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Article - 'Romance Development 101' by Death Ritual

An item about Plots/Characters posted on Aug 9, 2003

Blurb

A great article concerning developing Romance in your games.

Body

LOVE, JEALOUSY AND HEARTS BROKEN
A Tutorial on Developing Romance in Games


Note: This is my first tutorial, so forgive me if it’s a bit jumbled and hard to understand. I’ll do my best to keep it simple and to the point.

Anyway, romance is an element I haven’t seen much in RPG games yet. At least not ours. I don’t consider myself a big rpg game player, but the few games I have played miss this element entirely or make a jumbled mess out of it. Therefore, I have decided to use what I personally know about romance to write my own tutorial on developing romance.

So, cutting right to the chase, there are two main types of romance, both of which I’m going to show you how to develop. The first type is the reciprocal romance; the second type is the unrequited romance.

I’m going to begin with the reciprocal romance. In this type of love story, the feelings of one character towards another are reciprocated, although this is seldom obvious. If you’ve played FFX, that is a great example of reciprocal romance – Tidus and Yuna flirt throughout nearly the entire game.

It is really hard to do a true reciprocated romance because it just won’t play well in a game. I mean, “boy meets girl, boy knows girl for ten minutes, boy falls in love with girl, boy finds out the girl loves him too” does not work very well because it is almost impossible for a romance to develop this quickly and actually happen in the game. A game that has this type of romance usually already has an established link between the two characters.

So instead, what you want to do is have one character be more secret about their feelings, not hint at them, just respond to the occasional hint of flirting. Usually this is the female member of the relationship, but it is MUCH more interesting if the boy/man is the secretive one. It lends a bit of sensitivity to your male character and also lends a very human side to your adventure.

The other character will not be exactly up front, but will hint at the growing love and feelings between the two (once again, Final Fantasy X is a great example. Notice the interaction between Tidus and Yuna, that’s exactly what I’m talking about). In most mass-produced games this is the male character, but since it’s your RPG you can do what you want. I think giving the female character this role lends an edge to her general, overall personality, especially if her character is supposed to be shy. This will keep her from seeming too staid and lifts her off the ground somewhat.

The second method of reciprocated romance is much simpler: have them act like they hate each other. This happens in real life (it’s happening to me), so some of you, if not most, will know how this works. Not only will this make for some really good romance story, but it will give your game some comedic scenes.

Now on to unrequited romance. In this type of romance, one character falls in love easily with the other, but the recipient of these feelings doesn't return them (hence unrequited). Instead, the object of our sad hero’s (or heroine’s!) love feels one of these ways:

1) Hates the character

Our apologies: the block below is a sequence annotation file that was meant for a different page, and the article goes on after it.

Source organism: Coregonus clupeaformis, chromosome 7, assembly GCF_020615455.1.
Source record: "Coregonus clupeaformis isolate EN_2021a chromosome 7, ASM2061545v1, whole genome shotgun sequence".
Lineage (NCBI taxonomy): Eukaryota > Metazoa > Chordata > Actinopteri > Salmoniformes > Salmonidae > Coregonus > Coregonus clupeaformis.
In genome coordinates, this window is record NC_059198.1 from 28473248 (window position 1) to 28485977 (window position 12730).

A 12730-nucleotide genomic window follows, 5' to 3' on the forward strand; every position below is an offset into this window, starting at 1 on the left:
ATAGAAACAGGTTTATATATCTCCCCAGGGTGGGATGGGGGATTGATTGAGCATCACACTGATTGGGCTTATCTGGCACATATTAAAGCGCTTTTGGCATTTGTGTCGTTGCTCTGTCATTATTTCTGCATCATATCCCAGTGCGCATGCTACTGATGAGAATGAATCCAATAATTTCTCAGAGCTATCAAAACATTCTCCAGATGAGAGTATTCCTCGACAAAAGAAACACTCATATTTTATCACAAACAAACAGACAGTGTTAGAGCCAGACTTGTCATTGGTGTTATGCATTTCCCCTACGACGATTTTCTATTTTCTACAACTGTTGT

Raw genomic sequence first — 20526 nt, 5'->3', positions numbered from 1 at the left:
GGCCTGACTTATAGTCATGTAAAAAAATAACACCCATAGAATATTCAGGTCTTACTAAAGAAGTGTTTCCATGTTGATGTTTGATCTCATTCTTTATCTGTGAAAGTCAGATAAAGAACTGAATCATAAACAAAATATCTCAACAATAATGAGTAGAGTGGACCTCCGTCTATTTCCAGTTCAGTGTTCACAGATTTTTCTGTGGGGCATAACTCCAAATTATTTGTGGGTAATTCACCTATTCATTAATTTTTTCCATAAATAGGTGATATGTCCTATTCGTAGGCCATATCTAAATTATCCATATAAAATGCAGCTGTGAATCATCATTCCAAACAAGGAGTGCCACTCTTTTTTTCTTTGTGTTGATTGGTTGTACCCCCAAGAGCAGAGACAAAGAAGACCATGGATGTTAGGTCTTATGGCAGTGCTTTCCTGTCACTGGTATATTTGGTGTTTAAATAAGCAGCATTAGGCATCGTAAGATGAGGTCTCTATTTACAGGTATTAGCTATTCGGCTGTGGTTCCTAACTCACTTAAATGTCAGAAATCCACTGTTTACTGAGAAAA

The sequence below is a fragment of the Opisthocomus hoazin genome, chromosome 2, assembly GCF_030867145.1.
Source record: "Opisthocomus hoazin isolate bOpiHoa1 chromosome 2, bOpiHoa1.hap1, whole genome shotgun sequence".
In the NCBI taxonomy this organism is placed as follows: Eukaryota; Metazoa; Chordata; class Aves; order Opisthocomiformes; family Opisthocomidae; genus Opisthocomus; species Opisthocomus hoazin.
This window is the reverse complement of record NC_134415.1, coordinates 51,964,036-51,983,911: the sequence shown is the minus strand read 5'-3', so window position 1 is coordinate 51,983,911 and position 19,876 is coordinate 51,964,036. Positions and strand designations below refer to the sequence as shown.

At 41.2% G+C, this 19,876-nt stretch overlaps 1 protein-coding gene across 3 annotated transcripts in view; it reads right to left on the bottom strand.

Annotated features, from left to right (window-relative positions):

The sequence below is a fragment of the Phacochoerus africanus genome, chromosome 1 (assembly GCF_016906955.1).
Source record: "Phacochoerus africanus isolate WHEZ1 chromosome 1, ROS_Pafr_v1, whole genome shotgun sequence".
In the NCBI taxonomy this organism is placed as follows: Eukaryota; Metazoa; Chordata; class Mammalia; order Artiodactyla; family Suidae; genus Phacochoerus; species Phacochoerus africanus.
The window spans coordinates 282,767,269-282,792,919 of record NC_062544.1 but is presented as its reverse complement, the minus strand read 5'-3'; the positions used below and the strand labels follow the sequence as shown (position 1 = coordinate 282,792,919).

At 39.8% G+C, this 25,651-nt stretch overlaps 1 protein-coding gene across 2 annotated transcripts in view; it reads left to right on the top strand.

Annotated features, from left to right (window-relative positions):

2) Doesn’t really care or doesn’t even know the character

3) Doesn’t feel he/she can really establish a relationship

Note that for unrequited romance, the object must know that someone has fallen in love with him/her. Well, it isn’t necessary but it makes the game more interesting, as the character in love might be badly hurt.

Let’s do an example, using a girl called Kara and a boy named Emyrion (excuse the names).

Let’s say Emyrion falls in love with Kara, but she does not return his feelings. He feels badly hurt, very sad about this. (For all purposes, Emyrion is truly in love, it’s not just a crush.) Anyway, this is where the plot thickens. What if he has a chance to get back at her for brushing him off, not giving him a chance?

What if, for example, she is badly wounded and left alone with him? At this point, Emyrion’s human nature is split. He wants to counter Kara’s uncaring nature with some sort of trap of his own, but he’s still in love with her. This makes it hard for him to decide whether to help her or not.

Now here is where you could make the plot twist tighter than a telephone cord. You could have Kara reveal that she does love Emyrion; maybe she at least feels neutral towards him now, and grateful; or she still hates him. In each of these cases, you can add something else to thicken the plot further. Take it in whatever direction you want; it is your RPG after all!

Another type of unrequited love is the all-powerful crush. Though not the be-all and end-all of romance, it is really good. In this case, however, the object of the crush has no idea. This makes for interesting stories if there’s a mutual friend in the party, and even better if the mutual friend decides to play matchmaker . . . without knowing about one of their feelings.

I’m going to use my previous example, Emyrion and Kara, to describe all of this stuff.

Let’s say Kara has no idea Emyrion fell in love with her. Now, during a battle, both of them are wounded. Human nature dictates survival first, so normally Emyrion would just run away and leave Kara. But since he’s fallen in love with her, Emyrion would probably stop to heal her wound or help her out first, even at cost of his life – or something worse.

Whew! I know that’s a lot to take in, but that’s all I’ve got for romance. Just always remember one thing: it’s your RPG, so you take it in whatever direction you want.